Big Thursday: Debate on raising debt ceiling, modifying bus service

Two important events will be held Thursday at City Hall:

1)    The City Council will hold a special meeting, beginning at 4:30 p.m., to hear public testimony on a charter amendment to double the City’s debt limit to $20 million. A vote is expected to be held.

2)    The City Department of Transportation will hold a public hearing, beginning at 6 p.m., on several transit proposals, including fare increases, elimination of the C-40 line and other reductions in service.

The mayor encourages your participation at both events. For more information on both, I’ve pulled out a portion of the City’s weekly column in The Capital that ran today. Even more details, including links the specific transit proposals and legislation, are online at www.annapolis.gov.

If you cannot attend Thursday’s events, both events will be aired live on City TV (Verizon Channel 34 and Comcast Channel 99/100).

As always, please feel free to leave a comment below.

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City Hall: Key meeting on borrowing capacity set for tomorrow


Tomorrow will mark an important day of meetings at City Hall.

Mayor Josh Cohen has called a special meeting of the City Council for 4:30 p.m. to hear public testimony and vote on a proposed charter amendment that would raise the city’s borrowing capacity to $20 million.

The administration seeks to double the borrowing capacity as a precaution amid its “cash-flow crisis,” according to the mayor. The administration plans to present the City Council an update on the city’s cash reserves and cash-flow projections into next year.

In presenting the charter amendment, the mayor made clear that the cash-flow crisis is caused by lack of cash on hand in the cash reserves.

Despite this temporary cash flow problem, the city’s annual fiscal 2011 operating budget remains balanced.

The city projects to end the fiscal year in June with a $2 million surplus, which it will use to begin replenishing the cash reserves.

The meeting is scheduled until 6 p.m. in the City Council Chambers at City Hall, 160 Duke of Gloucester St.

With recent financial projections indicating a dramatic drop in available cash going into the fall, the mayor is acting now – through the introduction of the charter amendment – to give the city another option to get through this period. (A charter amendment becomes law after 50 days.) If the City Council were to pass the charter amendment, the administration could then introduce a resolution to authorize borrowing funds up to the new limit. The meeting will be televised live on City TV (Verizon Channel 34 and Comcast Channel 99/100).

Another public meeting set for tomorrow is the city Transportation Department’s public hearing on proposed transit cuts, fare increases and other service changes, including the elimination of the C-40 line that connects Edgewater and Arnold.

The public hearing will be held from 6 to 8 p.m. in the City Council Chambers. The public is also invited to attend a joint meeting of the City Council Transportation Committee, chaired by Alderman Ian Pfeiffer, and the citizen-run Transportation Board, chaired by former mayor Dean Johnson, from 8 to 9 p.m.

It will further weigh the proposed transit cuts, fare increases and other service changes. For city residents who cannot attend, the public hearing and the joint meeting will air live on City TV.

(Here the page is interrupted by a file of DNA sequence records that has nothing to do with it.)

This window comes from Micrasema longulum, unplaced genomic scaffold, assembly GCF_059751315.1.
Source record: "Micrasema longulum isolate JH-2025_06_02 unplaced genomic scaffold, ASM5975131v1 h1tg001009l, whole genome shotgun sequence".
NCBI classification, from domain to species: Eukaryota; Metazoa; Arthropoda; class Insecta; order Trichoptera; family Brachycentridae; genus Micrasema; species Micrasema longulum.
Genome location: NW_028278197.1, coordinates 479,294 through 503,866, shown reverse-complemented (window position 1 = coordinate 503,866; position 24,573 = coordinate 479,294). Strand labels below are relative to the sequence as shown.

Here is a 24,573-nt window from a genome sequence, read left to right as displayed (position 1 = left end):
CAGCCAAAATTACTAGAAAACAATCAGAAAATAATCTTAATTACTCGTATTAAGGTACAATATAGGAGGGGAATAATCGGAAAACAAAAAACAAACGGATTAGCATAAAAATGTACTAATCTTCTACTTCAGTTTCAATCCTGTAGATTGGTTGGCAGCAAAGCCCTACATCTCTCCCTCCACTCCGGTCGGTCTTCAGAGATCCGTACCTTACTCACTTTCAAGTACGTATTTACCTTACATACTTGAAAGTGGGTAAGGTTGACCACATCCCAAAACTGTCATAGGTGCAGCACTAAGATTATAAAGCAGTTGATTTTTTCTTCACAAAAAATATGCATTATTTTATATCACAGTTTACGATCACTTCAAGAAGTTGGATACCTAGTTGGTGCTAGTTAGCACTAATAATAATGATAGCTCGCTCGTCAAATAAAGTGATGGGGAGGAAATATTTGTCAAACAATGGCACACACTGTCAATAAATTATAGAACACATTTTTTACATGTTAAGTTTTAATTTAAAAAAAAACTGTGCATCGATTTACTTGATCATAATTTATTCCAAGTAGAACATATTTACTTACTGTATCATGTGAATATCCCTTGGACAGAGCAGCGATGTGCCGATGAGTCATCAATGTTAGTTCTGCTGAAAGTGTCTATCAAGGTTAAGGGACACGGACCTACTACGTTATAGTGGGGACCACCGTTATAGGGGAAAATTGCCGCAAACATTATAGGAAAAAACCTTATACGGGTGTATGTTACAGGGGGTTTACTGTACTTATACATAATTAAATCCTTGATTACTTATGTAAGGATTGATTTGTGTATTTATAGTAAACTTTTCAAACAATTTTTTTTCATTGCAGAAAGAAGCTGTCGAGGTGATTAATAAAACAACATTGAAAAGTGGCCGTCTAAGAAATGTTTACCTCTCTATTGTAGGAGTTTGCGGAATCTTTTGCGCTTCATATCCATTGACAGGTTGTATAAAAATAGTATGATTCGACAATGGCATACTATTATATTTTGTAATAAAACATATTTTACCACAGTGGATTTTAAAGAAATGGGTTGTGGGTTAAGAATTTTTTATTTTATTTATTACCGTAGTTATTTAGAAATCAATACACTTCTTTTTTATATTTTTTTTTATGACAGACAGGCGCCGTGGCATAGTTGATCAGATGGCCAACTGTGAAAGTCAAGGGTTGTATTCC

The purpose of this public hearing is to receive feedback on the following city proposals:

  • Elimination of C-40 route between Edgewater and Anne Arundel County Community College
  • Changing the start time of the bus service from 5:30 a.m. to 6:30 a.m.
  • Elimination of transit services on all holidays that city administrative offices are closed
  • Increasing the base transit fare from $1 to $2
  • Charging $1 for the Navy Blue Shuttle service and eliminating the free fare zone
  • Consolidating or modifying the citywide route structure
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One Response to “Big Thursday: Debate on raising debt ceiling, modifying bus service”

  • mmschladen says:

    Hi Josh,

    This is not really a complaint, but yeah, it is. I just took my husband out for 64th his birthday at Stan and Joe’s. We parked on the street and saw, at 5:15, that the meters were in effect until 6. The meters take change (coins!), which no one actually has these days, right? So it was hot and we were tired and since we are otherwise scrupulous supporters of the local economy, we risked it and … ok, got a $20 ticket. We had a lot of fun and it was worth it. I don’t mind supporting the city of my birth.

    Better, however, it seems to me, to install MODERN parking machines such as we find in Baltimore and DC where you can use paper bills or a credit card. You get a little slip of paper to put on your dash. I would be happy to pay MORE to park for this convenience.

    So I come home and go online to pay my ticket. Despite the fact that my parking ticket LOOKS computer-generated, it’s not on the system yet. I will likely forget it during the 7-days the system states it takes to register. So my ticket will be 30, 50 whatever dollars when it finally gets back on my radar. I am starting to be frustrated.

    The city is not responsible for my bill tracking (I DID put it in my calendar to check back a week from now), but really, could we look at installing a modern system? I have to think we would do better economically over the long run. Local people will pay their tickets, but what about out-of-state visitors? If other states DO have reciprocity, what impression does that leave with our guests and what potential effect on tourism?

    What do you think?

    Thanks much and keep up the good work,

    Manon Maitland Schladen
    Washington Street, Eastport

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